Current lax regulations open the door for human rights violations masked as therapy or treatment. Certain wilderness programs have become hotbeds of abuse due to their isolated nature and lack of accountability (Shaw, Ari 689). Without strict external controls, internal oversight proves inadequate, as the drive for profit edges out ethics. Teens suffer trauma, deprivation, coercion, and brutality—all while program directors expand lucrative business models. Strict licensing processes for residential adolescent programs must include value alignment components, such as checking for ethical codes of conduct related to universal human rights. Governments also need to bolster capacity for field inspections and anonymous reporting channels to help expose violations. Due to misleading advertising and consultant bribes, parents have difficulty vetting programs for trustworthiness. However, with new regulations, information on accreditation, complaints, and inspection records might be more transparent. Positive adolescent outcomes, not enrollment numbers, should be the focus of financial incentives throughout the youth placement pipeline. Every level of government is responsible for safeguarding the most vulnerable members of society. Reforms are necessary to safeguard human rights.

Public uproar and horrible kid outcomes have not stopped abusive wilderness treatment from continuing. Some programs infringe upon basic human rights by using techniques like forced abduction, denial of necessities, and humiliation (Gass, Michael, et al., n.p). Prominent mental health professionals have said that aggressive methods do more damage than good. The greatest way to stop the exploitation of teens, strengthen ethics, and redirect the dysfunctional adolescent industry toward good change rather than profit is with stringent rules and control. If wilderness therapy is to serve once again its intended purpose—restoration of positive rather than negative outcomes—it must adhere to human rights as its guiding principle. Recognizing each person’s inherent independence and dignity is the essence of true rehabilitation. Adolescents should get caring services that prioritize their fundamental needs. Humanitarian nurture, rather than treatment-justified transgression, is how healing occurs. I pray that we as a society will unite in demanding that human rights be the bedrock of any program that deals with at-risk youth.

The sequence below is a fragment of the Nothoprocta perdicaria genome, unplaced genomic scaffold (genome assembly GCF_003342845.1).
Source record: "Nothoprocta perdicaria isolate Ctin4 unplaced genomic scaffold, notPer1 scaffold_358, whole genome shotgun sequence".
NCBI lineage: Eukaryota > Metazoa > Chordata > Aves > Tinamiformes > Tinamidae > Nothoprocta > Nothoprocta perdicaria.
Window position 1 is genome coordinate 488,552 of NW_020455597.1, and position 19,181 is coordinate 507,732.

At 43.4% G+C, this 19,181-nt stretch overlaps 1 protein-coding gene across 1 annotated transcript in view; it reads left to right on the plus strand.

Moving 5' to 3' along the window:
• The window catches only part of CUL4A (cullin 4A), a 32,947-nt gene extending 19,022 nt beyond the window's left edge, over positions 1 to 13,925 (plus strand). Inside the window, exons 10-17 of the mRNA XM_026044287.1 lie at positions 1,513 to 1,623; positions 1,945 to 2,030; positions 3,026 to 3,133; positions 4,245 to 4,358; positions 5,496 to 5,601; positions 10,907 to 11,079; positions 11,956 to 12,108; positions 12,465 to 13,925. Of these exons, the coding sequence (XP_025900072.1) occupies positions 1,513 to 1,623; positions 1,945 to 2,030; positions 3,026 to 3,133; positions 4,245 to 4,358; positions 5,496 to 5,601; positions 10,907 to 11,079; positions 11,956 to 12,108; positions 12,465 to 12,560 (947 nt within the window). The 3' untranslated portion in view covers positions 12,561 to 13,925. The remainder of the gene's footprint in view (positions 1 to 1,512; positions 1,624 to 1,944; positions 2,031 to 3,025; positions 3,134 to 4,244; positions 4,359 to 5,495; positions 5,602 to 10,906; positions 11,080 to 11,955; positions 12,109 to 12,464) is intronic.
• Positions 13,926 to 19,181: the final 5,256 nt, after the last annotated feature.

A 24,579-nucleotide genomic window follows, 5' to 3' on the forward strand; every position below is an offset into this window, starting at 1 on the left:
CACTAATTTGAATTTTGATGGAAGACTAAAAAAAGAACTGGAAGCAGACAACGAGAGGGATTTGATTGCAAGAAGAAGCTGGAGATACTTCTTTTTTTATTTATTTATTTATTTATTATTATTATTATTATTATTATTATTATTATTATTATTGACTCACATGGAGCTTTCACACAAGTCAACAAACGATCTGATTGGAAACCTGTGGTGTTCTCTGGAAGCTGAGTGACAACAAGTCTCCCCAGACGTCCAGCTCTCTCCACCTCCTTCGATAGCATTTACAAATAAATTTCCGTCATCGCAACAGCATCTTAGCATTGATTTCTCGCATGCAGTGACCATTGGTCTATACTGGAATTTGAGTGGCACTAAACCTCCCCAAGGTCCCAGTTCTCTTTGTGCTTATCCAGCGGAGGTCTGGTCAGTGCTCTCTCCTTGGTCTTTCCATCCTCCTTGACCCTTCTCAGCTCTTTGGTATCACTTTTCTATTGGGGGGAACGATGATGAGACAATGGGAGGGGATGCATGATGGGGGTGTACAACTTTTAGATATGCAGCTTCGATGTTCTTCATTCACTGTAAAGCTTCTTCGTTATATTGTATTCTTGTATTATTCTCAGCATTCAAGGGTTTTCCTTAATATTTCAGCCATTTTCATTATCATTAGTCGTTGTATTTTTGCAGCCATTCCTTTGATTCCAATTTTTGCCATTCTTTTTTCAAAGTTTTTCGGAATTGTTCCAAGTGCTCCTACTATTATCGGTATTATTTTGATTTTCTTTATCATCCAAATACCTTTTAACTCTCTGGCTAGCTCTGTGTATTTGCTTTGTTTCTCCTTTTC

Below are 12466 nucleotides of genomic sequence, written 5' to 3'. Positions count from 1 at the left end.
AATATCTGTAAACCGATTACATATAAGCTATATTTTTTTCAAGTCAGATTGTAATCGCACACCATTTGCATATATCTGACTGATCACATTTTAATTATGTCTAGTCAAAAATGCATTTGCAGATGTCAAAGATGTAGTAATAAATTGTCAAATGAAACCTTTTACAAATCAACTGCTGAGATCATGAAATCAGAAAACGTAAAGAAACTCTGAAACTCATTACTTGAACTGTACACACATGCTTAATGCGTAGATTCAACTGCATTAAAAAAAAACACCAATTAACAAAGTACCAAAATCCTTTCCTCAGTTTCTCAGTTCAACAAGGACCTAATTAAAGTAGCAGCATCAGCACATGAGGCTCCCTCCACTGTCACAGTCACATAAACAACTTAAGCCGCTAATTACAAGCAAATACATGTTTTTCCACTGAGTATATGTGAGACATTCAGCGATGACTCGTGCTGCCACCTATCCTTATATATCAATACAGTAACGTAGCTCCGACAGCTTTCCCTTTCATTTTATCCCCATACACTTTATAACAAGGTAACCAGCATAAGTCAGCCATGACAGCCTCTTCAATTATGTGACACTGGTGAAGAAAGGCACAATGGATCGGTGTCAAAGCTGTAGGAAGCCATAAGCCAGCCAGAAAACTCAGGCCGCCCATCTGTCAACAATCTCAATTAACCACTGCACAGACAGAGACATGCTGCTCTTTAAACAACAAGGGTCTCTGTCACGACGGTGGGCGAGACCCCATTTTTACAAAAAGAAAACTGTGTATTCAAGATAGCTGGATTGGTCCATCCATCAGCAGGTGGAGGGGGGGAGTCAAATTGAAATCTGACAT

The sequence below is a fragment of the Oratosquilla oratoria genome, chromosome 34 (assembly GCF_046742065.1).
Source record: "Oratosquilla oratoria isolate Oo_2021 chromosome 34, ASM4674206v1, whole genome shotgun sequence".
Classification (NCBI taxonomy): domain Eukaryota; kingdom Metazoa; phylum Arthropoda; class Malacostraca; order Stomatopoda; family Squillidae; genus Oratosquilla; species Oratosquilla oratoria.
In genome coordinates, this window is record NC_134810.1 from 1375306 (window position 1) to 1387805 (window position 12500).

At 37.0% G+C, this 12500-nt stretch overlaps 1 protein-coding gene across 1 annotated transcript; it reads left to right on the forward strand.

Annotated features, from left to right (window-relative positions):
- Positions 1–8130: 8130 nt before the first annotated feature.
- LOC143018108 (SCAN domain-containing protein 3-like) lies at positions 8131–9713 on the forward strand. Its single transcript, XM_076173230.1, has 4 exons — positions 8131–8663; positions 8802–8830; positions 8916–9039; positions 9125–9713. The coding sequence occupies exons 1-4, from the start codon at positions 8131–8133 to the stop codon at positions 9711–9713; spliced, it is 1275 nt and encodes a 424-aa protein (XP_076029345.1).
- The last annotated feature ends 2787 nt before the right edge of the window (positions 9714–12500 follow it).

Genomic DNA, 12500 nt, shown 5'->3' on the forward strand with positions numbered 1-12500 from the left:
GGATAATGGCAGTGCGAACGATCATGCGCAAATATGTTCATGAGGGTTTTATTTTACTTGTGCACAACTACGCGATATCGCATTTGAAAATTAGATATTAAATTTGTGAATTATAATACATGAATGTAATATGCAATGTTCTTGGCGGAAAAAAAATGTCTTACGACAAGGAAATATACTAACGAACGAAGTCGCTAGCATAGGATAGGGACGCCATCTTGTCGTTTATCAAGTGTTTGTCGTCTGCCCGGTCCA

Works Cited

BCS Testimony to Congress.” Breaking Code Silence, 2022 https://www.breakingcodesilence.org/

Frucci, Adam. Hell Camp. Netflix, 2022.

Gass, Michael A., Gil Hallows, and Keith C. Russell. Adventure therapy: Theory, research, and practice. Routledge, 2020.

Hanna, Robert. “A theory of human dignity.” Unpublished MS. Available online at https://www. Academia. Edu/44826196/A_Theory_of_Human_Dignity_Final_draft_version_January_2021 (2021).

Maia, Sivan Raviv et al. “In the Name of Treatment: Confronting the Coercive Core of Residential Treatment.” Perspectives on Psychological Science, vol. 17, no. 6, 2022, pp. 1437–1457,

Shaw, Ari. “From disgust to dignity: Criminalisation of same-sex conduct as a dignity taking and the human rights pathways to achieve dignity restoration.” African Human Rights Law Journal 18.2 (2018): 684-705.

Ward, Tony, et al. “Urgent issues and prospects in correctional rehabilitation practice and research.” Legal and Criminological Psychology 27.2 (2022): 103-128.

Acquisition Process Ethical Ramifications

The Department of Defense has a complex purchasing procedure for buying military supplies from contractors. This process must balance costs, schedule, and performance while ensuring integrity and ethics. Fairness, openness, and possible conflicts of interest are ethical considerations. This paper describes the Department of Defense purchasing process and its ethical implications.

Overview Of The Acquisition Process

The Department of Defense procurement process includes requirements identification, solution acquisition, and sustainment (Department of Defense, 2022). First, military services identify capability needs based on mission objectives. Senior leaders prioritize and confirm these requirements. Solutions are found following market research, RFPs, and contractor selection. The method maximizes open competition. Depending on scope and unpredictability, contracts are fixed-price or cost-reimbursement. Finally, contracts are managed and modified throughout sustainment to assure capability delivery throughout a program.

Department of Defense acquisition personnel must follow rules, procedures, and ethics throughout this process. Fundamental principles include integrity, fairness, accountability, and responsible stewardship of taxpayer funds (Department of Defense, 2022). There are also strict rules around conflicts of interest, improper business practices, handling of proprietary information, and post-government employment restrictions. Programs can span many years and involve billions of taxpayer dollars, underscoring the need for ethical considerations.

Ethical Ramifications

Despite policies and controls, there are inevitable ethical challenges and dilemmas. Fairness in competition is a cornerstone of federal acquisition, but Practical considerations can limit real competition (Bruneau, 2024). For example, some programs have technical complexity or integration needs that favor incumbents. The pool of capable contractors might be limited. There are also cases where national security interests justify sole source awards, which require high-level justification and approval. Acquisition professionals must balance desires for competition with practical limitations. Perceptions of unfair treatment could dissuade contractors from participating.